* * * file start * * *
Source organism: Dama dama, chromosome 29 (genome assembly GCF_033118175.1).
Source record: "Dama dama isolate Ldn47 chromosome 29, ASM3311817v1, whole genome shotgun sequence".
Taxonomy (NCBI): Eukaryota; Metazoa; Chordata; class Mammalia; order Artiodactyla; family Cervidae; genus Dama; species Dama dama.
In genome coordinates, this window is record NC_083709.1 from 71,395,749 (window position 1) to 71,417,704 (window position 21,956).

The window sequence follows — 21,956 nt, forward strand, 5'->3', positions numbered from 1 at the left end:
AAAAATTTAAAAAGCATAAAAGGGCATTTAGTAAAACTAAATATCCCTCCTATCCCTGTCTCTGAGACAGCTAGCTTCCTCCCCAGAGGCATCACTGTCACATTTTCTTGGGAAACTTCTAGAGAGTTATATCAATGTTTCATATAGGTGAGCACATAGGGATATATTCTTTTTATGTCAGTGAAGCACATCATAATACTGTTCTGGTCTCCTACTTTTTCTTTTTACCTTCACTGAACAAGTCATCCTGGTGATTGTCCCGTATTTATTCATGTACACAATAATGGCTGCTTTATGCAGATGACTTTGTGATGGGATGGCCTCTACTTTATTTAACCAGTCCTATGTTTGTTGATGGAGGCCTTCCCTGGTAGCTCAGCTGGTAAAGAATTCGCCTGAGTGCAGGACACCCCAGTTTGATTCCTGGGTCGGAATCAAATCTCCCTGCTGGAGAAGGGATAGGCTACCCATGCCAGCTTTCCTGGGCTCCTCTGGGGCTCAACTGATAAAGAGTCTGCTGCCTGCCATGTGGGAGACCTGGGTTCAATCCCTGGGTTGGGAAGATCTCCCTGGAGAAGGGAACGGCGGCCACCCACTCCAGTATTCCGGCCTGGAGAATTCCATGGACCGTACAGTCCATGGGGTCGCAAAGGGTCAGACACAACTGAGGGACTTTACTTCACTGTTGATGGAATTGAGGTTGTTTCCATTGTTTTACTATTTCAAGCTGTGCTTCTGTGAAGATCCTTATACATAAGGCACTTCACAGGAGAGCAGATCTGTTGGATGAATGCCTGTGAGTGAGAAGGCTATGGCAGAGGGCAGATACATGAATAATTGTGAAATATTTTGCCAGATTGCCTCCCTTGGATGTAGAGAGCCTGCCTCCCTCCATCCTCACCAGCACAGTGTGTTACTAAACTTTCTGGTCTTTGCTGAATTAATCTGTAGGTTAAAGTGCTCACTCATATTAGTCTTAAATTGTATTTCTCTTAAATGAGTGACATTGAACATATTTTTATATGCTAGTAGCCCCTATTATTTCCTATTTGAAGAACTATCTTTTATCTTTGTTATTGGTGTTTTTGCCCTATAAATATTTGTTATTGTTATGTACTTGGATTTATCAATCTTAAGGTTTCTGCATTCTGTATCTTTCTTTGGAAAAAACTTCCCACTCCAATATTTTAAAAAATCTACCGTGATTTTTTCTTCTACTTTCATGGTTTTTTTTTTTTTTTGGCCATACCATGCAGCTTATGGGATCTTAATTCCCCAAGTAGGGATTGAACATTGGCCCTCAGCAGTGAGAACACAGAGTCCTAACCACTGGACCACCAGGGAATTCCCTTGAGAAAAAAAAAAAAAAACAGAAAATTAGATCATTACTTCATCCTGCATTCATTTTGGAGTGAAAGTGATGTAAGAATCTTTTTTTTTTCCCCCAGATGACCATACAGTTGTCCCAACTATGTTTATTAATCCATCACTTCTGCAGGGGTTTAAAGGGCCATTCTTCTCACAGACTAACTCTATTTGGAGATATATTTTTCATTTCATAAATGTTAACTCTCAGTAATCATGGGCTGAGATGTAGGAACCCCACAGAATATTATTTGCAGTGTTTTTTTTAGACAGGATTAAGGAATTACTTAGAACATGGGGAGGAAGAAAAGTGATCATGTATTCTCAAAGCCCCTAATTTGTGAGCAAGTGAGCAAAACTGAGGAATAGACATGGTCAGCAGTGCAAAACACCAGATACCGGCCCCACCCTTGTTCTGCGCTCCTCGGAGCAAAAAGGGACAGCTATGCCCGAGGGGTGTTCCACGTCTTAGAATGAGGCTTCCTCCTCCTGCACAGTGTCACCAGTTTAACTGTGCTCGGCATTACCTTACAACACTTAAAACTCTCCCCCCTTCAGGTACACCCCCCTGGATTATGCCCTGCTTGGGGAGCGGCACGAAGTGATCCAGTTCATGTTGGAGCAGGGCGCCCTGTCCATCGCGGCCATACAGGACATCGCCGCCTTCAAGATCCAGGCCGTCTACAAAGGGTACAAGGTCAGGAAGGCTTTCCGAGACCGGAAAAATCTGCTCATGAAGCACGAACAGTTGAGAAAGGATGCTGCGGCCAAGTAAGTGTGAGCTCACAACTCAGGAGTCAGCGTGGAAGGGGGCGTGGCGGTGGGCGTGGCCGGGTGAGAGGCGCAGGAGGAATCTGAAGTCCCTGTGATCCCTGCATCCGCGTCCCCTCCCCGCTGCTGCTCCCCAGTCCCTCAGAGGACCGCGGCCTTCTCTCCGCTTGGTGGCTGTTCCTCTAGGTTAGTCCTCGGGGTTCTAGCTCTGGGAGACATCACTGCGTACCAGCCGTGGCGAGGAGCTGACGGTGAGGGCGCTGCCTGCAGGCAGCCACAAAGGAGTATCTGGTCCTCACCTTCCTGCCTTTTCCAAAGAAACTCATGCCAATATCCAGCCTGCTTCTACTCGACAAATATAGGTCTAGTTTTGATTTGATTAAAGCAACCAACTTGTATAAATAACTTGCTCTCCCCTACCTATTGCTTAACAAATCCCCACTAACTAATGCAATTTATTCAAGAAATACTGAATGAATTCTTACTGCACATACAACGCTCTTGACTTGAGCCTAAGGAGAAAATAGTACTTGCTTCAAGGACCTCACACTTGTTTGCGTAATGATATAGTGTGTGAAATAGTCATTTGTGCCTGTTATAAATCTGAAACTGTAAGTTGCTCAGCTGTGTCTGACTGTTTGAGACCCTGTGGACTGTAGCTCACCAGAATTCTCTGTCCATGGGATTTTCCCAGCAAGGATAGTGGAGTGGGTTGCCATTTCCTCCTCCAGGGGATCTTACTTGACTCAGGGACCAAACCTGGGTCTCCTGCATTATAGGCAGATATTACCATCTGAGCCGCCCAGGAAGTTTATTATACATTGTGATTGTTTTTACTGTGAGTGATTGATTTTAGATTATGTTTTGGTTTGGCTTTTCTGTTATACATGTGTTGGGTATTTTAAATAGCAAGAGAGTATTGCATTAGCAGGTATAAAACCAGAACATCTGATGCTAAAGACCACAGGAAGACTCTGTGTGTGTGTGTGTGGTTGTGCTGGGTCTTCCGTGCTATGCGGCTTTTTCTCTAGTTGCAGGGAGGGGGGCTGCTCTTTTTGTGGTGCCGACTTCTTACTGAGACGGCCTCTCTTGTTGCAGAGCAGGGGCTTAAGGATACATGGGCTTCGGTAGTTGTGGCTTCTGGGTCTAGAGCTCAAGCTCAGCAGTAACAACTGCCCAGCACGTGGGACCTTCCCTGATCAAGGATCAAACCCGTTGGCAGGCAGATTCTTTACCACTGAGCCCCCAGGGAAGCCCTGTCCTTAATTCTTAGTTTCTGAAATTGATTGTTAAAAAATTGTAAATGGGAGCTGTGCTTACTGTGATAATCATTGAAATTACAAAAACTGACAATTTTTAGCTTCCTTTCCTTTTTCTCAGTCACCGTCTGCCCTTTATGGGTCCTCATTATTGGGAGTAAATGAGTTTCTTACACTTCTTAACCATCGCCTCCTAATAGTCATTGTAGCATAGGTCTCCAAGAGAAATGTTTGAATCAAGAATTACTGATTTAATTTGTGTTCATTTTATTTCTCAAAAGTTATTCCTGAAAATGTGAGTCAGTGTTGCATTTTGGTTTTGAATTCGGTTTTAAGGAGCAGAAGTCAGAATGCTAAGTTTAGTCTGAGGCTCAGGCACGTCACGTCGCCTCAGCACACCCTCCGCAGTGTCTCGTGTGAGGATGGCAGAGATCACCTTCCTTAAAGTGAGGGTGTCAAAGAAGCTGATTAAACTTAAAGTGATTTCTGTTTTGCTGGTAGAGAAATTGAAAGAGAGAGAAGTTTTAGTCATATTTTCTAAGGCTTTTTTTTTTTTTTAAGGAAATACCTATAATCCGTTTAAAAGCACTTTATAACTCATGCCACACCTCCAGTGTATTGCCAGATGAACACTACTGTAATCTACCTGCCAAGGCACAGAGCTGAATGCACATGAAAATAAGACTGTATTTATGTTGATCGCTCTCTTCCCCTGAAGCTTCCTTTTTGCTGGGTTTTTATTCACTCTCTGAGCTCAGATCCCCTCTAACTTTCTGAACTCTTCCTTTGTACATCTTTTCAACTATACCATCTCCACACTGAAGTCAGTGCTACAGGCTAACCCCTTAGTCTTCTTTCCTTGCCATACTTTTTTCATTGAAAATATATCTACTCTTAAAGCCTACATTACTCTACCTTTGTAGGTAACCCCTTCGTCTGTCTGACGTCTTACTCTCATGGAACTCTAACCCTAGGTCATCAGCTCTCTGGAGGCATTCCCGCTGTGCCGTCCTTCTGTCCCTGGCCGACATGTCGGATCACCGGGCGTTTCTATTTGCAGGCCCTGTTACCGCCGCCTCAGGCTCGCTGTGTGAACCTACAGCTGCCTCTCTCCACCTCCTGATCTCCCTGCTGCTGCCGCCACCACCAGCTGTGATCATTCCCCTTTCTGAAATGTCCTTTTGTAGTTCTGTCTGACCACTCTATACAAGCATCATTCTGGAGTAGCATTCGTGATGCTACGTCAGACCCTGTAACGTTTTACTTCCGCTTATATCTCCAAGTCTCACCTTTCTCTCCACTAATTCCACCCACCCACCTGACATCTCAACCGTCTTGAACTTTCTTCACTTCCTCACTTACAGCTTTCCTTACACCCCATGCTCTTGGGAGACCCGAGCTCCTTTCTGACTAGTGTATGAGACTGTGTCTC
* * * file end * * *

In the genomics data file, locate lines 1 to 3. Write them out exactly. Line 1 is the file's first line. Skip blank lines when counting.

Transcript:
Source organism: Dama dama, chromosome 29 (genome assembly GCF_033118175.1).
Source record: "Dama dama isolate Ldn47 chromosome 29, ASM3311817v1, whole genome shotgun sequence".
Taxonomy (NCBI): Eukaryota; Metazoa; Chordata; class Mammalia; order Artiodactyla; family Cervidae; genus Dama; species Dama dama.